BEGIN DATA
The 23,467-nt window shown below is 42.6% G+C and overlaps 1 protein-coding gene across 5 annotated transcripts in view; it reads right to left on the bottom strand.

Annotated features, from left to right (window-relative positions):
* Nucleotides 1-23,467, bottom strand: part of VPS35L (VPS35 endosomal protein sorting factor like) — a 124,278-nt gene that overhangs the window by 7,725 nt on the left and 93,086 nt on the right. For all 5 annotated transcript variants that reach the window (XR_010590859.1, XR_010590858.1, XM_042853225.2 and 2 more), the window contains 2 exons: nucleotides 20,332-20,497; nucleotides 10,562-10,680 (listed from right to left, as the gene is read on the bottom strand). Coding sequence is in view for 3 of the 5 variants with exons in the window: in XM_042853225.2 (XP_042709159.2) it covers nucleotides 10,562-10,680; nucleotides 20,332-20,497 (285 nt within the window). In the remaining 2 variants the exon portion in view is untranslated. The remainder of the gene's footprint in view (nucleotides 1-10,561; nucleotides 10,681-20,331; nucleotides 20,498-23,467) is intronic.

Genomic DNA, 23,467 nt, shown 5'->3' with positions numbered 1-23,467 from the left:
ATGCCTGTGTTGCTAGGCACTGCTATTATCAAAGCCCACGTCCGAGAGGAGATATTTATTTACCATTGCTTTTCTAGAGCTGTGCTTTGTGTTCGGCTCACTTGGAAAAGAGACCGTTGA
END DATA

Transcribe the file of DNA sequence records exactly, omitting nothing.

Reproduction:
The 23,467-nt window shown below is 42.6% G+C and overlaps 1 protein-coding gene across 5 annotated transcripts in view; it reads right to left on the bottom strand.

Annotated features, from left to right (window-relative positions):
* Nucleotides 1-23,467, bottom strand: part of VPS35L (VPS35 endosomal protein sorting factor like) — a 124,278-nt gene that overhangs the window by 7,725 nt on the left and 93,086 nt on the right. For all 5 annotated transcript variants that reach the window (XR_010590859.1, XR_010590858.1, XM_042853225.2 and 2 more), the window contains 2 exons: nucleotides 20,332-20,497; nucleotides 10,562-10,680 (listed from right to left, as the gene is read on the bottom strand). Coding sequence is in view for 3 of the 5 variants with exons in the window: in XM_042853225.2 (XP_042709159.2) it covers nucleotides 10,562-10,680; nucleotides 20,332-20,497 (285 nt within the window). In the remaining 2 variants the exon portion in view is untranslated. The remainder of the gene's footprint in view (nucleotides 1-10,561; nucleotides 10,681-20,331; nucleotides 20,498-23,467) is intronic.

Genomic DNA, 23,467 nt, shown 5'->3' with positions numbered 1-23,467 from the left:
ATGCCTGTGTTGCTAGGCACTGCTATTATCAAAGCCCACGTCCGAGAGGAGATATTTATTTACCATTGCTTTTCTAGAGCTGTGCTTTGTGTTCGGCTCACTTGGAAAAGAGACCGTTGA